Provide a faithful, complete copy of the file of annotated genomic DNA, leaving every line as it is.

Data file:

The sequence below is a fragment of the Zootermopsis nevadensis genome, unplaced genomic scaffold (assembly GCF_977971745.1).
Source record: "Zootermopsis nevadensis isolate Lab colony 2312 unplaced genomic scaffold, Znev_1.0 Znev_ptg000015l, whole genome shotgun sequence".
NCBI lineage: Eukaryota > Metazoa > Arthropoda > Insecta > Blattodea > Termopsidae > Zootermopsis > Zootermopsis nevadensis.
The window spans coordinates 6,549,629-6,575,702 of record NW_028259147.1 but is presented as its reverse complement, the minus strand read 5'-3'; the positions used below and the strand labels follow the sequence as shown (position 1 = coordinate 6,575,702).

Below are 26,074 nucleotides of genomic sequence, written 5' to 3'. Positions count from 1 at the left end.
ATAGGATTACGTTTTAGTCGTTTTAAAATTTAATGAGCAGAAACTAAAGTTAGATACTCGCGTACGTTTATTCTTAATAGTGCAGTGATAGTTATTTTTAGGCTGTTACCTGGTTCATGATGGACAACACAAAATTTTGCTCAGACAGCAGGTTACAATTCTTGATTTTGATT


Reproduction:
The sequence below is a fragment of the Zootermopsis nevadensis genome, unplaced genomic scaffold (assembly GCF_977971745.1).
Source record: "Zootermopsis nevadensis isolate Lab colony 2312 unplaced genomic scaffold, Znev_1.0 Znev_ptg000015l, whole genome shotgun sequence".
NCBI lineage: Eukaryota > Metazoa > Arthropoda > Insecta > Blattodea > Termopsidae > Zootermopsis > Zootermopsis nevadensis.
The window spans coordinates 6,549,629-6,575,702 of record NW_028259147.1 but is presented as its reverse complement, the minus strand read 5'-3'; the positions used below and the strand labels follow the sequence as shown (position 1 = coordinate 6,575,702).

Below are 26,074 nucleotides of genomic sequence, written 5' to 3'. Positions count from 1 at the left end.
ATAGGATTACGTTTTAGTCGTTTTAAAATTTAATGAGCAGAAACTAAAGTTAGATACTCGCGTACGTTTATTCTTAATAGTGCAGTGATAGTTATTTTTAGGCTGTTACCTGGTTCATGATGGACAACACAAAATTTTGCTCAGACAGCAGGTTACAATTCTTGATTTTGATT